But the image that photographer would end up with when using any given lens on digital will not give them the same image as they would have gotten on film. The crop factor would mean that the digital image would be more tightly cropped. If we change lenses to compensate, we also change focal length, on which the rule of thumb depends. In fact, since we would end up with the same field of view, any camera movement would affect the resulting image by the same amount. A camera shift of a given angle would cause things to move in the frame by the same amount since that angle would translate into the same lateral shift in inches at the subject distance. The field of view of a 300mm lens on a film body would be the same as a 200mm lens at the same subject distance on a 1.5x digital body, and any camera movement would cause the subject to move by the same amount on each. Again in terms of angle of view, that 0.1 degree camera movement I used as an example earlier would be the same proportion of the total angle of view for both the 300mm lens on film as it would be for the 200mm lens on digital. It musts be, since the angles of view for each setup would be the same due to the change in crop factor.

Does it make sense then to replace the simple "one over focal length" with "one over 1.5 time focal length" or something similar? It depends on just how accurate you consider the rule to be in the first place. I am unsure as to whether the increased shutter speed you would need for any given focal length on digital is sufficient to rewrite this well ingrained rule of thumb. Who's to say whether the error in approximation the rule already has due to the various factors discussed here offsets or augments the change that would be needed due to the change in crop factor?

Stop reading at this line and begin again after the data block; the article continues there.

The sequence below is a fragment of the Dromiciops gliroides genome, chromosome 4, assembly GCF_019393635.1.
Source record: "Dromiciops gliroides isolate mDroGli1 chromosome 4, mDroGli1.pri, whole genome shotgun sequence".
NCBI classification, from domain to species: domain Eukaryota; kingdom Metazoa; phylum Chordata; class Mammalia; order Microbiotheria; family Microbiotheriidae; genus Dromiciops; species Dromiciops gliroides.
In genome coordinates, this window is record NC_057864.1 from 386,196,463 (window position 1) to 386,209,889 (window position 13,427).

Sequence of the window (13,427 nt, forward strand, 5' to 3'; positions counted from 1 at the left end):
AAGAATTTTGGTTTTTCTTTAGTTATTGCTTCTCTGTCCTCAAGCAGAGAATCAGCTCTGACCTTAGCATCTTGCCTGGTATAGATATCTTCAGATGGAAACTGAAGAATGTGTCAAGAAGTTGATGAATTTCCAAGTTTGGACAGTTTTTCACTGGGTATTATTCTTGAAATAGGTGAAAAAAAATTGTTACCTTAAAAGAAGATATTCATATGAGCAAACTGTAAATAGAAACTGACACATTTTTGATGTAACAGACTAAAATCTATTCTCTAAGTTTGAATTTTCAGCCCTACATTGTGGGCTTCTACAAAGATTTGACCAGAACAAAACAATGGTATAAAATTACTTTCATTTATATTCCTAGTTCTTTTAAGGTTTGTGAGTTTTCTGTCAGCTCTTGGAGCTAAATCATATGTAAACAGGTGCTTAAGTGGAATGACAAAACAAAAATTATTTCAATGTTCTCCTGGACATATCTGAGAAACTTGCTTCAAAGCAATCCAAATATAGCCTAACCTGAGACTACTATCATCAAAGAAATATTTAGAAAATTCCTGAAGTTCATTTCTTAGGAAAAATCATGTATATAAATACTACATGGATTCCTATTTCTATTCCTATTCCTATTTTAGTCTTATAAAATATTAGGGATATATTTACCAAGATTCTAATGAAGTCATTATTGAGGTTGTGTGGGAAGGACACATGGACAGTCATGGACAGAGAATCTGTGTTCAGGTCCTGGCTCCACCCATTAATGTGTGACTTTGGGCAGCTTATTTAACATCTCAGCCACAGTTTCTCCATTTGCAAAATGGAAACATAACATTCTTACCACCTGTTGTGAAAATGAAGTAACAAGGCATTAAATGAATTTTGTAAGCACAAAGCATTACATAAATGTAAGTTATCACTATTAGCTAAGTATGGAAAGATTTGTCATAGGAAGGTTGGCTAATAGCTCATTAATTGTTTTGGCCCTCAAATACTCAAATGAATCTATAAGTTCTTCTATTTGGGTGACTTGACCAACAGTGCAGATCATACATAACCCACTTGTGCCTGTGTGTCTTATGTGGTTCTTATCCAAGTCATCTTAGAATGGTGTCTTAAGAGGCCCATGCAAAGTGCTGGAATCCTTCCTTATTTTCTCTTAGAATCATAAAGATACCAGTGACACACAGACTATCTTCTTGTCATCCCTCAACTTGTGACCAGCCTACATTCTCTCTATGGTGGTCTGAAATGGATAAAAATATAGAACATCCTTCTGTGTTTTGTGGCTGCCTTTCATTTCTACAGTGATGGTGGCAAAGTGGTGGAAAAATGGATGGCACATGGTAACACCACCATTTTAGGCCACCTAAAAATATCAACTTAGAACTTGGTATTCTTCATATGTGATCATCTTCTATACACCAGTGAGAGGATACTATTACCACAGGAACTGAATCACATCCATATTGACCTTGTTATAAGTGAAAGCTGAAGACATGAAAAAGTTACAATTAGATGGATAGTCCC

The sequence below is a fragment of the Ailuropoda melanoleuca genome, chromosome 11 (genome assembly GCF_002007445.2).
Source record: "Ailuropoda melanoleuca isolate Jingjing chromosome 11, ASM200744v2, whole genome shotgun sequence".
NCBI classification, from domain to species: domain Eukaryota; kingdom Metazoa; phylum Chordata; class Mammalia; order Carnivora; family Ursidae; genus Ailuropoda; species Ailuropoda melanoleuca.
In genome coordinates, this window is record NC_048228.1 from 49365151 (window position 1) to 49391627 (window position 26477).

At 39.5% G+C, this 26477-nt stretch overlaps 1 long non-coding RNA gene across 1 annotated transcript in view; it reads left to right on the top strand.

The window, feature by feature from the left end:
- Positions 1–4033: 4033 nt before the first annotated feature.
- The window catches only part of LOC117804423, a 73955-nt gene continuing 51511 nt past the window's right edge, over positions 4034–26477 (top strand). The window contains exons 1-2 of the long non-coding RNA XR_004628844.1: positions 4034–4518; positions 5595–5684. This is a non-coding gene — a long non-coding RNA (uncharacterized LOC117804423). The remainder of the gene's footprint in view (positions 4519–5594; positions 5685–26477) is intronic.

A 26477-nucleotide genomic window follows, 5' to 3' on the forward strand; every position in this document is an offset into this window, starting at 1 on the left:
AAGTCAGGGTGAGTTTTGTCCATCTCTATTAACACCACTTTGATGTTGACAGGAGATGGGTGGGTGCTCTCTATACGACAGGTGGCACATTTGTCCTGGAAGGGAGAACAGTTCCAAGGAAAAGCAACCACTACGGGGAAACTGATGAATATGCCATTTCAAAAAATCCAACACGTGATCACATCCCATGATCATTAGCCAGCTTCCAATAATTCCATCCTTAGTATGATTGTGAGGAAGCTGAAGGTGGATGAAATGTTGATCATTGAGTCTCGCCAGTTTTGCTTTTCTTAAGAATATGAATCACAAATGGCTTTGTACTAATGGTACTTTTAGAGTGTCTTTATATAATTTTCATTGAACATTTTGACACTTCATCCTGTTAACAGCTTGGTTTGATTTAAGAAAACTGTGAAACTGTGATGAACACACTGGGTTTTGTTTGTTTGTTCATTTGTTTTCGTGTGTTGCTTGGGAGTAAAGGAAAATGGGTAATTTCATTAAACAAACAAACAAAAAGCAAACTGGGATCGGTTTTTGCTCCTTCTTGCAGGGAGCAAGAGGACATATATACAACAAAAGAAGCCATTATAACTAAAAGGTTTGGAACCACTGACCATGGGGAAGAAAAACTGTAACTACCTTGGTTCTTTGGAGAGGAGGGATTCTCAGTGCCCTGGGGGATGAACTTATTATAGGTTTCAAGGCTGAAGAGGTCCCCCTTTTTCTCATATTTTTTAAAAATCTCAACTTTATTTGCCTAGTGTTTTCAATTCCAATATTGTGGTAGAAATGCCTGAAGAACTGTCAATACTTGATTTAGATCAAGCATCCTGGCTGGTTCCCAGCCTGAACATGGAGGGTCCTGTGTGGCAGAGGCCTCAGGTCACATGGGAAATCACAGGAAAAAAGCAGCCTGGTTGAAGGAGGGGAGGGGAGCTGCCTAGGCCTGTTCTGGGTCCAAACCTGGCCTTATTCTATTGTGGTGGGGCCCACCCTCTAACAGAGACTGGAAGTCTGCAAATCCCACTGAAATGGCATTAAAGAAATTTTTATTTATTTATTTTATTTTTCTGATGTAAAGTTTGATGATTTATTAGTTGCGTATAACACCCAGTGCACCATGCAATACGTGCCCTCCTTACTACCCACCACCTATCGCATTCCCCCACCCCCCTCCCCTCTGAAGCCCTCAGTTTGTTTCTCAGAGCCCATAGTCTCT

To be safe, it is probably best to factor in the crop factor when making decisions about hand holding. Multiplying the focal length to obtain the "35mm equivalent" before dividing to get the inverse for your maximum acceptable hand holding shutter speed seems prudent even though you likely can go beyond it if you have steady hands and often could shoot with somewhat lower shutter speeds when using film. To be even safer though you will be even more certain of getting sharp results if you try to stay a stop or so faster than the rule would dictate, regardless of whether you use film or digital.

Personally, I shoot virtually everything with the camera mounted on a tripod which is always the best option when possible. That way, I don't need to worry about this whole hand holding thing at all.

Update 12/28/2007 - Now that both Canon and Nikon have "full-frame" digital SLR's, one needs to be careful when discussing crop factor. It's no longer just a film-versus-digital thing since Nikon FX and other full-frame sensors behave the same as film with regard to crop factor effects. Nikon FX has a simple 1.0 crop factor since, relative to 35mm film, it does not crop. Nikon DX still has a 1.5 crop factor, while Canon makes bodies with a variety of crop factors.

Date posted: March 19, 2006 (updated December 28, 2007)


Copyright © 2006, 2007 Bob Johnson, Earthbound Light - all rights reserved.
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Related articles:
Factoring in the Digital Crop Factor
Does "Full Frame" Really Mean Much Anymore?